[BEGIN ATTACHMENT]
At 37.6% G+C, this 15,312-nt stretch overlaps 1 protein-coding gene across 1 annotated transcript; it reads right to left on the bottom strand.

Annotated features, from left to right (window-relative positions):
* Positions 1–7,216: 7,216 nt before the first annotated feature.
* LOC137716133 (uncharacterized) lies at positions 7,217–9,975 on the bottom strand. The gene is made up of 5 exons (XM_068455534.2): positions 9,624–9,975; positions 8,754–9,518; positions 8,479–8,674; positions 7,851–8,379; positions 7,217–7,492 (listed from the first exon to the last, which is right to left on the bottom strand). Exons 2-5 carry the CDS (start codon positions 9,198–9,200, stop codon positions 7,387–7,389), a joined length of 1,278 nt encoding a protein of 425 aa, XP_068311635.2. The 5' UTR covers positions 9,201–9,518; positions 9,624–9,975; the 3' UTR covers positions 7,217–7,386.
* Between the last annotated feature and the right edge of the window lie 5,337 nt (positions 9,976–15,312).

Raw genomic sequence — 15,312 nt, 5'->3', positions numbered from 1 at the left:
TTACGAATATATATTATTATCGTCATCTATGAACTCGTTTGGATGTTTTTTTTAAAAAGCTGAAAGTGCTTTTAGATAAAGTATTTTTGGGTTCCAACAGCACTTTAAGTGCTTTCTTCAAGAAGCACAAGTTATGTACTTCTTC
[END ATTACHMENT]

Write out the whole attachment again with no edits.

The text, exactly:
At 37.6% G+C, this 15,312-nt stretch overlaps 1 protein-coding gene across 1 annotated transcript; it reads right to left on the bottom strand.

Annotated features, from left to right (window-relative positions):
* Positions 1–7,216: 7,216 nt before the first annotated feature.
* LOC137716133 (uncharacterized) lies at positions 7,217–9,975 on the bottom strand. The gene is made up of 5 exons (XM_068455534.2): positions 9,624–9,975; positions 8,754–9,518; positions 8,479–8,674; positions 7,851–8,379; positions 7,217–7,492 (listed from the first exon to the last, which is right to left on the bottom strand). Exons 2-5 carry the CDS (start codon positions 9,198–9,200, stop codon positions 7,387–7,389), a joined length of 1,278 nt encoding a protein of 425 aa, XP_068311635.2. The 5' UTR covers positions 9,201–9,518; positions 9,624–9,975; the 3' UTR covers positions 7,217–7,386.
* Between the last annotated feature and the right edge of the window lie 5,337 nt (positions 9,976–15,312).

Raw genomic sequence — 15,312 nt, 5'->3', positions numbered from 1 at the left:
TTACGAATATATATTATTATCGTCATCTATGAACTCGTTTGGATGTTTTTTTTAAAAAGCTGAAAGTGCTTTTAGATAAAGTATTTTTGGGTTCCAACAGCACTTTAAGTGCTTTCTTCAAGAAGCACAAGTTATGTACTTCTTC